With three oceans and the world's longest coastline, the health of Canada's marine environment holds global significance. Home to thousands of species and habitats from giant whales to fragile corals and sponges, from tiny plankton to valuable commercial fish, Canada's waters contain an incredible diversity of marine life. Ensuring that these ecosystems continue to support marine life and coastal livelihoods will require specific and focussed effort to protect important areas. With the increasing impacts of climate change, biodiversity loss and pervasive pollution, it is more crucial than ever to reduce threats caused by human activity.

Infrastructure Assessment in Snow Leopard Habitat of Nepal

December 13, 2018

Among the six-infrastructure themes that this assessment focused on, roads seem to have the highest amount of impact on the snow leopard habitat. Experts' ranking ranged from 61% for road to 12.4% for settlement. Impact due to high density road infrastructure on snow leopard habitat ranges from 5,725km2 to 17,775km2. Prediction maps show an area (greater than 90 percentile) measuring between 525km2 and 625km2 as high impact zone in snow leopard habitat, affected by infrastructural development. The study concluded that the current cumulative effect of infrastructural development on snow leopard habitat is low. However, future impact scenario shows an increase of 50% impact area, most of which within or traversing through the core snow leopard habitats. Therefore, it is likely that snow leopard habitats would be subjected to a high degree of fragmentation, deterioration and human disturbances in the future.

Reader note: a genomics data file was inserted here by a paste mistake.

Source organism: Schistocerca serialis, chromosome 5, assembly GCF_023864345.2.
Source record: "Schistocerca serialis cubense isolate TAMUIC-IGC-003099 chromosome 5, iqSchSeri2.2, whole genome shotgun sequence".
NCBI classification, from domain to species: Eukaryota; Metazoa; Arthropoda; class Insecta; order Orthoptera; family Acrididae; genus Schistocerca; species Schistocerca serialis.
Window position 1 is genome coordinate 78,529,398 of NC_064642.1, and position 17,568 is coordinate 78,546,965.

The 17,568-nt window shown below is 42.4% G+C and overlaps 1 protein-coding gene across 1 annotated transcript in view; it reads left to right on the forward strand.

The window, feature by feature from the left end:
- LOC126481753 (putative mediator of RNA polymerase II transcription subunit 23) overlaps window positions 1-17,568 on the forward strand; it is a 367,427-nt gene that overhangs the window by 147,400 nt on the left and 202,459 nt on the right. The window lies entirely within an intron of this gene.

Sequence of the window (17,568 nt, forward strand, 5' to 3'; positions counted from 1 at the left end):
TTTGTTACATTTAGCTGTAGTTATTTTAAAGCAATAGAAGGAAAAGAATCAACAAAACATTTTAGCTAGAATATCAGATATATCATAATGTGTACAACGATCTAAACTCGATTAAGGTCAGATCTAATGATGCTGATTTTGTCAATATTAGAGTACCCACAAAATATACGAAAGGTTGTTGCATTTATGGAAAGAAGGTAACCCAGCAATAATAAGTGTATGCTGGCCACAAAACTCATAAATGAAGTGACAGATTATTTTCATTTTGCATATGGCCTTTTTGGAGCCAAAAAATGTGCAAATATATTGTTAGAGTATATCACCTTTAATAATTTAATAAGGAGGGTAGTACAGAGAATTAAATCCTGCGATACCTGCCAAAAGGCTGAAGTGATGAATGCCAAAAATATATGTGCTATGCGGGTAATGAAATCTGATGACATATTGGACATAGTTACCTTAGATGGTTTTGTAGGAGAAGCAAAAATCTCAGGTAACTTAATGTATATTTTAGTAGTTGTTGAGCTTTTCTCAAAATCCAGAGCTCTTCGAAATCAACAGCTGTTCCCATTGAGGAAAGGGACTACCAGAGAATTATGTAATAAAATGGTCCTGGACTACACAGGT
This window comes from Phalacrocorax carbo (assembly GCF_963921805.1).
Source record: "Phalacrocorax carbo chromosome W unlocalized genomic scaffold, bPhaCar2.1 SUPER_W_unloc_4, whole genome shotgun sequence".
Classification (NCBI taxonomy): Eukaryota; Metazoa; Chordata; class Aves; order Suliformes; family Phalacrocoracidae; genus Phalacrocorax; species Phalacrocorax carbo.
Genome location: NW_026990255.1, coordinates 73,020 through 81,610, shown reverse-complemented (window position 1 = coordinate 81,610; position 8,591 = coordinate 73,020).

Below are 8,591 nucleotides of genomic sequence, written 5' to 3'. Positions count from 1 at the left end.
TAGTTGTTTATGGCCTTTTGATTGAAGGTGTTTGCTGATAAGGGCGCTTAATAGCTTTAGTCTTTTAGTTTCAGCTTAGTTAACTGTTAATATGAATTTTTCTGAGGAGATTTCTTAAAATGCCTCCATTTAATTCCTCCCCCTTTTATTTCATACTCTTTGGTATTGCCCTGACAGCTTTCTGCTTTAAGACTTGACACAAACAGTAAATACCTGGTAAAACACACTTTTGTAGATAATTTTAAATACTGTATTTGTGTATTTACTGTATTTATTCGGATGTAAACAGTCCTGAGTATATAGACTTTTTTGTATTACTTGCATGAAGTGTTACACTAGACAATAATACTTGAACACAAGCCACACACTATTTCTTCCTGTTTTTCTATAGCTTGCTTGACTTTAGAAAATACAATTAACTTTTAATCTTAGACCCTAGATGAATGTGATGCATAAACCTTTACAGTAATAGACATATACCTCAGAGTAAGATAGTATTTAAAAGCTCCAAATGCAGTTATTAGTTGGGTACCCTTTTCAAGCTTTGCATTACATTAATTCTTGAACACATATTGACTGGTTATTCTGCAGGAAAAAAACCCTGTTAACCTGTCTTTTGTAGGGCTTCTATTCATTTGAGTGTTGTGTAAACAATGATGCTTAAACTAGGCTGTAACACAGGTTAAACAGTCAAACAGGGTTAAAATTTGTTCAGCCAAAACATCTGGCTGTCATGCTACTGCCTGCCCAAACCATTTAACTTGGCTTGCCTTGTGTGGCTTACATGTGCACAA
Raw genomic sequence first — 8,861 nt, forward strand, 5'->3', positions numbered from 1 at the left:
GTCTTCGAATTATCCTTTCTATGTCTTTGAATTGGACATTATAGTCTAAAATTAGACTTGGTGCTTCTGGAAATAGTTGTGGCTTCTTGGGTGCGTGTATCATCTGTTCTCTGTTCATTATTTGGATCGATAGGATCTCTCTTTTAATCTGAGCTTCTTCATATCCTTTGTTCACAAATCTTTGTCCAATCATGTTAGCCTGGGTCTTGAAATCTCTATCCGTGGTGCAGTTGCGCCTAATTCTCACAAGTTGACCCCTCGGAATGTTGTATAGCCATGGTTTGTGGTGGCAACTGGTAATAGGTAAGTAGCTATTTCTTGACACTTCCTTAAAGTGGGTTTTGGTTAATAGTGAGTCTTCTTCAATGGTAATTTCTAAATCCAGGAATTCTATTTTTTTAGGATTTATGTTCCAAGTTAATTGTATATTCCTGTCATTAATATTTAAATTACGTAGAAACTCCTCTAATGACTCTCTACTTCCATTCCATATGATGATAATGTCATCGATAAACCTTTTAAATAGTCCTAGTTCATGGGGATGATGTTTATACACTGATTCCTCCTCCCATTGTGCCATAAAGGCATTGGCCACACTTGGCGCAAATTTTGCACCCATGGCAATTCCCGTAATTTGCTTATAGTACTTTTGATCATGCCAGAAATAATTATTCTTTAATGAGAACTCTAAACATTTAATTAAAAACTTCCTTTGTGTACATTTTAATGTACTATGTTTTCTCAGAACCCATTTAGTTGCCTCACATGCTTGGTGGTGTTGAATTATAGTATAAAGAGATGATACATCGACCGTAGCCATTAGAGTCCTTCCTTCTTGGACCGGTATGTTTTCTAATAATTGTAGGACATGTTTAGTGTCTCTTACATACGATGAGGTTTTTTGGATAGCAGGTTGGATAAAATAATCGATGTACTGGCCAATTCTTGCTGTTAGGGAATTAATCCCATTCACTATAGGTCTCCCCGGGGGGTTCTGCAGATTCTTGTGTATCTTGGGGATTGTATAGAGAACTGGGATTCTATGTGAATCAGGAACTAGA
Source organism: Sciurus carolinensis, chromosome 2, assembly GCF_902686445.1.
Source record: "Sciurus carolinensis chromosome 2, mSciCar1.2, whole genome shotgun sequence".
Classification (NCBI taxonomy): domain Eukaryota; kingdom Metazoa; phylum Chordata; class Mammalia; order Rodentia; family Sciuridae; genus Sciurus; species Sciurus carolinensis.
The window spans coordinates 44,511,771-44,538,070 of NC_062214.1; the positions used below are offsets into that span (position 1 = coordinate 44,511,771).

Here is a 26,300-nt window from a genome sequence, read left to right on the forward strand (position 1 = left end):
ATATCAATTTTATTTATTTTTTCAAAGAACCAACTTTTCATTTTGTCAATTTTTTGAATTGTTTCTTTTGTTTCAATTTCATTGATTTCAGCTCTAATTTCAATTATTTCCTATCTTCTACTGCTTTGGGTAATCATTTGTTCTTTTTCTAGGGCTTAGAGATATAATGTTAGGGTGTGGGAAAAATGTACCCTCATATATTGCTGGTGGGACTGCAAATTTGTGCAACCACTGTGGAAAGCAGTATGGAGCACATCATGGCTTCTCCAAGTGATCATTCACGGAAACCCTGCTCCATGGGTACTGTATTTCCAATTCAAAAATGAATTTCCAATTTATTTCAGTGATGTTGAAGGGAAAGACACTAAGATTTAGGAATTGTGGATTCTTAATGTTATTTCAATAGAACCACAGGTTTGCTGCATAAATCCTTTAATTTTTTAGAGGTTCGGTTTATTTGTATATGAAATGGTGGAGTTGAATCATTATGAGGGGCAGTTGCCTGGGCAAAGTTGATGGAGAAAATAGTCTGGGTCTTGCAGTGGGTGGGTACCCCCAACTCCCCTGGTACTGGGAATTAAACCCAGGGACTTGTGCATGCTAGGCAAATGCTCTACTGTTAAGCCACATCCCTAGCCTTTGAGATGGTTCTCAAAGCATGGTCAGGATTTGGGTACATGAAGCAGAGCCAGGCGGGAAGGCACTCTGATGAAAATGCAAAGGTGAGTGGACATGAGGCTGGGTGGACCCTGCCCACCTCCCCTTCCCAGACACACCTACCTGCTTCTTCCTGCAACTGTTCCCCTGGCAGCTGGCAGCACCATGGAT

Underwater Noise from Arctic Shipping: Impacts, Regulations and Recommendations

April 12, 2017

Marine mammals, including whales, walrus, and seals, rely heavily on sounds for survival. The Arctic soundscape has long been shaped by their clicks and calls. The rapid loss of summer sea ice that's been observed in recent years is opening this once largely inaccessible region to ship traffic. The low-frequency sounds that ships generate propagate efficiently and travel vast distances in deep water marine environments. This means that the Arctic is becoming noisier, which could have a profound impact on marine mammals.

Shipping Through Sea Ice: Impacts on Marine Habitats and Best Practices

April 12, 2017

As the result of Arctic climate change and an increase in shipping season length, there is a growing interest in Arctic shipping operations. Sea ice serves as an important habitat for marine mammals, therefore, shipping through sea ice could lead to increased negative interactions with ice-bound marine mammals. The following literature review discusses the impacts of icebreaking on marine mammals and habitats. These impacts include: avoidance of areas where icebreaking is occurring, behavioral and physiological impacts of increased anthropogenic noise, entrapment, habitat destruction and fragmentation, and oil spills.